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Gunner E. Armstrong - Welland Canal Field Battery

This is a rare Fenian Raid medal group that includes the CGS Fenian Raid medal with 1866 bar and the silver Welland County medal named in the recipients honor. The grouping includes copies of news paper clippings, the original box for the CGS medal, a veterans medal and a funeral ribbon worn for one of the Gunner's comrades.

Gunner Edward Armstrong served under Maj RS King March to June 1866 at Fort Erie. He was in battle at Fort Erie and was taken Prisoner by the Fenians. His medal #14147 was sent to his Address in Port Colbourne June 19, 1902. Includes his Commemorative Veterans medal.

Everyone looks for the Ridgeway medals, but few know about the Fort Erie engagement. During the raid the Fenians set up base camp and HQs in what is today Fort Erie. From there the main column marched Northeast and ran into the Canadian Militia Column at Ridgeway. Along the Niagara River a gunboat manned by the Dunnville Naval Company and members of the Welland Battery travelled to Fort Erie gathering POWs along the banks. The little force of 77 soldiers and sailors had captured about 54 and soon entered Fort Erie running right into the retreating Fenian Column from Ridgeway. A massive firefight ensued and the little force found itself up against 400 plus Fenians. After making a controlled withdrawal from the town into a small wooden building they fought off the Fenians until they ran out of ammunition and were taken prisoner. The small force suffered 4 dead, 16 wounded and 54 were captured.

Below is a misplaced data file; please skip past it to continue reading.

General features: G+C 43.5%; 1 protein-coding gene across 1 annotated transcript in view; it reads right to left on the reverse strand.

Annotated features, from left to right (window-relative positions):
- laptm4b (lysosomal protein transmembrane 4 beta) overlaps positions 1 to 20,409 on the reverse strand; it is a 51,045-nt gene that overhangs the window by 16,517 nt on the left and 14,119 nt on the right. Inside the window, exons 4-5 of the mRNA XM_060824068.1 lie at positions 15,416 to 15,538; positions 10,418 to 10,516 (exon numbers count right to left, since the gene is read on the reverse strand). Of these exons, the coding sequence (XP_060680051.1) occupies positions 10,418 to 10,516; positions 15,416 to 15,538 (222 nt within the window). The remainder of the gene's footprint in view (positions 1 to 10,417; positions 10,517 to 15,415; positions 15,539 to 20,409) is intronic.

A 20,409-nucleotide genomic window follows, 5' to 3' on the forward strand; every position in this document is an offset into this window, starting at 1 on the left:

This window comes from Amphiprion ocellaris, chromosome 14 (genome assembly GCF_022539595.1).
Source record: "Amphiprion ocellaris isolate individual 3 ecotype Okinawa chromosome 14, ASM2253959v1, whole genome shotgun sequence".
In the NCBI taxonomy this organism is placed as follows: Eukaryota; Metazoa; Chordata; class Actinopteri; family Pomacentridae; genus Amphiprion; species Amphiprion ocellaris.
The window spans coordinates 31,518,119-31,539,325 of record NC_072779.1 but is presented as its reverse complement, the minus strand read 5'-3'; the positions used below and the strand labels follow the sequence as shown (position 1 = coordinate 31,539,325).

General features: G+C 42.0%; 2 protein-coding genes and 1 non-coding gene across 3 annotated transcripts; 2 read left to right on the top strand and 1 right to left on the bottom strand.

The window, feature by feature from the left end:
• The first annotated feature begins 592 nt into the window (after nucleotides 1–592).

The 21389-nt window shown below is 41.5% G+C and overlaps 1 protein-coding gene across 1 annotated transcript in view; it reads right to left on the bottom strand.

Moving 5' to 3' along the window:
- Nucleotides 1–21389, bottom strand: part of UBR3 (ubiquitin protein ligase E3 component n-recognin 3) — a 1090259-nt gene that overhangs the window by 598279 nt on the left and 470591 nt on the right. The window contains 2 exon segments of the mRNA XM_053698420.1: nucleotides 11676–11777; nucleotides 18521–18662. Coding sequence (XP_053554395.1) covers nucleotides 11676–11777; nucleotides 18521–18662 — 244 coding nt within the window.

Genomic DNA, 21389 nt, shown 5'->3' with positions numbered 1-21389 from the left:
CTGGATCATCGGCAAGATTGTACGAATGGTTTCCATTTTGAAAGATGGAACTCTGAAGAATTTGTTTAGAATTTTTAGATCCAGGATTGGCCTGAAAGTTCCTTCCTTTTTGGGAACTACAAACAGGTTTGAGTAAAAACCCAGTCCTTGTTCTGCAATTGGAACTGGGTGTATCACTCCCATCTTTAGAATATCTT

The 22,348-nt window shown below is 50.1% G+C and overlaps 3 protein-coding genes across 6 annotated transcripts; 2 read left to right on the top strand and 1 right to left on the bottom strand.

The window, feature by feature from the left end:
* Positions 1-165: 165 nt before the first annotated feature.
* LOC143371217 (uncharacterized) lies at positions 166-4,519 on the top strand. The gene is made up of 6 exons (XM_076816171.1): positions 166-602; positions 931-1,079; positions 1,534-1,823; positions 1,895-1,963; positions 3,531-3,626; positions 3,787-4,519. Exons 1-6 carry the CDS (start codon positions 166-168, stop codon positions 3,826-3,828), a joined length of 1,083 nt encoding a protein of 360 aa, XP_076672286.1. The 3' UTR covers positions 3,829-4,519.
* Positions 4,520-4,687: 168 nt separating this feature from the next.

The Fenian were soon routed by Peackocks Column coming from the East, with the Fenians scrambling across the river, only to be arrested on the opposing shore by US authorities. Those captured by the Canadian Militia were sent to Toronto and put on trial. The Veteran Fenian leadership latter praised the Welland and Dunnville force for the stellar stand they made being out numbered by close to 800 Fenians.
The local community was so proud of the little force, they commissioned a silver medal under the Welland County name for presentation to all 73 survivors. They were issued as medals with red ribbons. This example offered here was converted into a broach.

The CGS is a fine example, with good patina, the Welland silver medal broach pin is broken, but the medal is named. A rare find for a very hard fought engagement by a brave little force of Canadian Militia from the local area.

Code: 50307


Staff Sergeant W. F. Stewart - Midland Battalion

The medal offered here to S/Sgt Stewart is unique in that it has etched on the rim after the unit title the words "Batoche". This is done after the fact and does not match the original etched letter. This has been found on other examples, and is a rare addition applied by the owner probably through a local jeweler.

Stewart was present at Fish Creek and Batoche and is therefore eligible for the Saskatchewan Bar. An original medal, bar and ribbon, it comes with numerous sports badges and commemoratives, and his photograph of him in his older years. A fine example with a nice patina.

Code: 50306


Seaman S.J. Byewater - Toronto Naval Brigade

The Toronto Naval Brigade was Canada's first Naval force. Joseph Byewater served under Capt W.F. McMaster from May 3, 1866 to August 10, 1866 on board His Majesty's Gunboat, Rescue and then Magnet. They patrolled Lake Erie between Welland Canal and Windsor. HMS Rescue was the first Naval vessel purchased by the Canadian Government.

Medal 6576 was sent out January 17, 1900 to Mr Byewater at 43 Darcy St Toronto. Condition is fine.

Code: 50305

1800.00 CAD

Pte J. Algie - Elora Rifle Company Fenian Raids 1866

This is a father son set, with Pte Algie's Canadian General Service Medal and his son, Pte J.N. Algie (CFA), WWI War Medal.

Pte James Algie left Elora for Chatham April 2, 1866, returning May 17, 1866, Then served Point Edward, June 2, 1866 to July 5, 1866 under Captain C. Clark. Medal 6980 sent to Guelph, Ontario, January 17, 1900. Served 30th Wellington Bn.

Original ribbon, nice grey patina, with correct clasp and lettering. Fine condition. WWI medal requires further research, suffers a nick in the rim, grey patina and has its original ribbon.